An especially interesting part of Isenberg’s comments relates to his views of how science fits into BDCP. He says it isn’t clear how the proposed management/science system will work. He notes that the current BDCP governance proposal seems to place water operations and ecosystem operations in different organization silos. “It is hard to see how bifurcated water and ecosystem science and decision-making meets the requirements of the coequal goals, let alone the direction of the Governor and the Secretary on the role of science.” THEY said science would guide water exports.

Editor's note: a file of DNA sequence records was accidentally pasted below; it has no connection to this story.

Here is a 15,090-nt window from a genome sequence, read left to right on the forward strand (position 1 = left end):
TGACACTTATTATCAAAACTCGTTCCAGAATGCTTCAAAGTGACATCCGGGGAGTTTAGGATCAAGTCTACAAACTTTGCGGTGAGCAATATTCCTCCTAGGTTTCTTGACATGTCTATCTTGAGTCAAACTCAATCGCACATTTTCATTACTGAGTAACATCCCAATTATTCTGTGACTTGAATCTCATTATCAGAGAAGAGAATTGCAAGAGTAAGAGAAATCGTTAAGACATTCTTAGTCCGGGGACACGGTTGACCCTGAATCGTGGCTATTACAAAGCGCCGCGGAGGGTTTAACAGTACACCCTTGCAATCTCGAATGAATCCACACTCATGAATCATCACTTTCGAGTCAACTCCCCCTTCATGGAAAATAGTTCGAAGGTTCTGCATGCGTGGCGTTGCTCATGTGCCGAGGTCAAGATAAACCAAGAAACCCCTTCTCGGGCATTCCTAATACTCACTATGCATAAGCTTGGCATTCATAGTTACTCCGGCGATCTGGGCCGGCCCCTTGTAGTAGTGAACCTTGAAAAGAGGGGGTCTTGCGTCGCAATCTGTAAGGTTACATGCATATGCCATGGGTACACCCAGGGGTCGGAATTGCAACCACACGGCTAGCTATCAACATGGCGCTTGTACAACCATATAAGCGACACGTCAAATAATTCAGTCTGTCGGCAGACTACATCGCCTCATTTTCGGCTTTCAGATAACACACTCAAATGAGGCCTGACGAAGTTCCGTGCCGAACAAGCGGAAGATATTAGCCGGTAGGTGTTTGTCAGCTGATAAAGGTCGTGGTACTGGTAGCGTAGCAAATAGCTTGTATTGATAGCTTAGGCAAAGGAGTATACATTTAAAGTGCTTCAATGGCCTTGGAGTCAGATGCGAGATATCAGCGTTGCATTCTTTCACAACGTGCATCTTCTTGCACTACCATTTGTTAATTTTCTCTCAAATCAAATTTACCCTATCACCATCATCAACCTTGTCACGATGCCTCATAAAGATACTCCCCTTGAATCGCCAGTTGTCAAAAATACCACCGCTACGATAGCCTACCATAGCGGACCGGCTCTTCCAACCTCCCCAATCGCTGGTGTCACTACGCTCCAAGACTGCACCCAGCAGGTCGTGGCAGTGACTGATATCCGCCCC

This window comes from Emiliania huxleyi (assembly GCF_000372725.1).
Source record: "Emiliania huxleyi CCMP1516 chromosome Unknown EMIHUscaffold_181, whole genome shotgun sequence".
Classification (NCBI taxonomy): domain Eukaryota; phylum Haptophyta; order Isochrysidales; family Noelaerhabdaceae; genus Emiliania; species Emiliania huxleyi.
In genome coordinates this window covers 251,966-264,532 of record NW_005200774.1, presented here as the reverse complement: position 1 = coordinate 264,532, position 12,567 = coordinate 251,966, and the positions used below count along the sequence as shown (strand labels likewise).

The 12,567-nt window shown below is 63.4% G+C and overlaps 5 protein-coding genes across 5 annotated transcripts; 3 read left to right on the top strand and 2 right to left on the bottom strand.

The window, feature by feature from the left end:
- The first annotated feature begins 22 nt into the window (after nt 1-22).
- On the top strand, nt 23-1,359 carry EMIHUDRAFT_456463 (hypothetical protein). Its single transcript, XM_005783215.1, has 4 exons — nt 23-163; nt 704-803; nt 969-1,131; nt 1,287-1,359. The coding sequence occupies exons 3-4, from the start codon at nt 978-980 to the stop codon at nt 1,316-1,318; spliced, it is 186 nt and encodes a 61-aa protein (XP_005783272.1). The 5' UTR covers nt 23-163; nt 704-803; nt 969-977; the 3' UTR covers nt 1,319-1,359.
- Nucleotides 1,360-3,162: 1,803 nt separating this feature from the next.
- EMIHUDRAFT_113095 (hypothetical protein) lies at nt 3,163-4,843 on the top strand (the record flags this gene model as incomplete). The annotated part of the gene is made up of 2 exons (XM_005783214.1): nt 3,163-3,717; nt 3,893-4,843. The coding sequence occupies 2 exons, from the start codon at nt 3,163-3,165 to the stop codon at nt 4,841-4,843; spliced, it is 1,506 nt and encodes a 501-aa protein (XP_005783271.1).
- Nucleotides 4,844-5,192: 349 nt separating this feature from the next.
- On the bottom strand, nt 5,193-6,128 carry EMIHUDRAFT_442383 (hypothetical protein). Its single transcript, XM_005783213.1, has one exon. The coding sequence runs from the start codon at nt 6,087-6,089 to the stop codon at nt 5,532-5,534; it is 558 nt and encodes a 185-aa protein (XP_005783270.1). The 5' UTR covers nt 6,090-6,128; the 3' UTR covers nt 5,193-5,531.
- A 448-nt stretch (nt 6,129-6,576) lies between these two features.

Isenberg mentions the Interagency Ecological Program, the Delta Science Program, and the Delta Independent Science Board, but he isn’t sure that these agencies will be the primary sources of scientific information. He wonders how much the science effort will cost, and where the money will come from. “It is possible,” he says, “that BDCP intends to depend exclusively on science presented by project applicants, water contractors or advocacy groups.” (Emphasis added; this seems like a nice way of describing purchased science.) He says he prefers the use of independent science. (So do we. And it seems to us that the Delta Stewardship Council should have more than just a preference for this approach when it evaluates BDCP for inclusion in the Delta Plan.)